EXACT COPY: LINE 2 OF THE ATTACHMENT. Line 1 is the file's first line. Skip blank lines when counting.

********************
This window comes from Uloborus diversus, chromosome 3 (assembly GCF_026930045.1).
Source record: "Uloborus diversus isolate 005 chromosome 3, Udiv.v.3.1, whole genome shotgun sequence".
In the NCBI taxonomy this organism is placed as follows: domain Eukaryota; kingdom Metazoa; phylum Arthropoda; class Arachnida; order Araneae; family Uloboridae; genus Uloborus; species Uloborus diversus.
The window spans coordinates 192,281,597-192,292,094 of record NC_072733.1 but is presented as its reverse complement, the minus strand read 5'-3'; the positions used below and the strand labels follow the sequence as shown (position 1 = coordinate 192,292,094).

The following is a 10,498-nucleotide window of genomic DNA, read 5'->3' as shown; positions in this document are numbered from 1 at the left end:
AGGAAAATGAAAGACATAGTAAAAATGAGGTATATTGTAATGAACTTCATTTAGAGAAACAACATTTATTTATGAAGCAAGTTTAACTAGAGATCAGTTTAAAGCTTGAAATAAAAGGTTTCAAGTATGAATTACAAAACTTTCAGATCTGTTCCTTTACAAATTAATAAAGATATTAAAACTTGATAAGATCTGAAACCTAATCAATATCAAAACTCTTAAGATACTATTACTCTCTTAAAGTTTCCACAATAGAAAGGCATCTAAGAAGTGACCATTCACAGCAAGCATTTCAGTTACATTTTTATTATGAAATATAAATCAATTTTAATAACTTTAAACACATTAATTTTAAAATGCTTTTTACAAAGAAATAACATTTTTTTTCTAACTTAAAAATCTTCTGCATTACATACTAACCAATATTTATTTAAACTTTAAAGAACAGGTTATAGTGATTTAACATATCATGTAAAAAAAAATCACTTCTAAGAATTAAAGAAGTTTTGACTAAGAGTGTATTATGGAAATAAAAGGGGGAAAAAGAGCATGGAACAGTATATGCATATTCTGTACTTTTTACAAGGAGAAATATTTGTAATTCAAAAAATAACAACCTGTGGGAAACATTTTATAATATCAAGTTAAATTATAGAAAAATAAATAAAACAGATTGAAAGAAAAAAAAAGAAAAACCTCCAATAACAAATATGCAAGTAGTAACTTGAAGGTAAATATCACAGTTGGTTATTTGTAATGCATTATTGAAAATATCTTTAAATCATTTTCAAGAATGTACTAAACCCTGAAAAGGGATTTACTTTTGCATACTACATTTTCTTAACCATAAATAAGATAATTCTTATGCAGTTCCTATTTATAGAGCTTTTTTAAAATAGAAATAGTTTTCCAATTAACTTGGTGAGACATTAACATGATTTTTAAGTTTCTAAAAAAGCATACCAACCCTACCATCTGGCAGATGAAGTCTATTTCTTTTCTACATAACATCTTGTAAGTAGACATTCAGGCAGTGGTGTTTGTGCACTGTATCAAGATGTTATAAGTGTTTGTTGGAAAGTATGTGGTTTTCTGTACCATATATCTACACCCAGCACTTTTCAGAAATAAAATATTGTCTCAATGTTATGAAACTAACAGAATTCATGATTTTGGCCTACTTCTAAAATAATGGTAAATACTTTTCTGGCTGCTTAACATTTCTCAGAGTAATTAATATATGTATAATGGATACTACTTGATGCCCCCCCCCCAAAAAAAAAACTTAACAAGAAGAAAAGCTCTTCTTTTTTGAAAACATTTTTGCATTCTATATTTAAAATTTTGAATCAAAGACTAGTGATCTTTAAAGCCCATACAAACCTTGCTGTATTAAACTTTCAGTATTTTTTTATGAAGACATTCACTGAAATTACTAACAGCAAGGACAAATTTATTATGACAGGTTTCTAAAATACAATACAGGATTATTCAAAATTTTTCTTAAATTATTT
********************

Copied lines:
Source record: "Uloborus diversus isolate 005 chromosome 3, Udiv.v.3.1, whole genome shotgun sequence".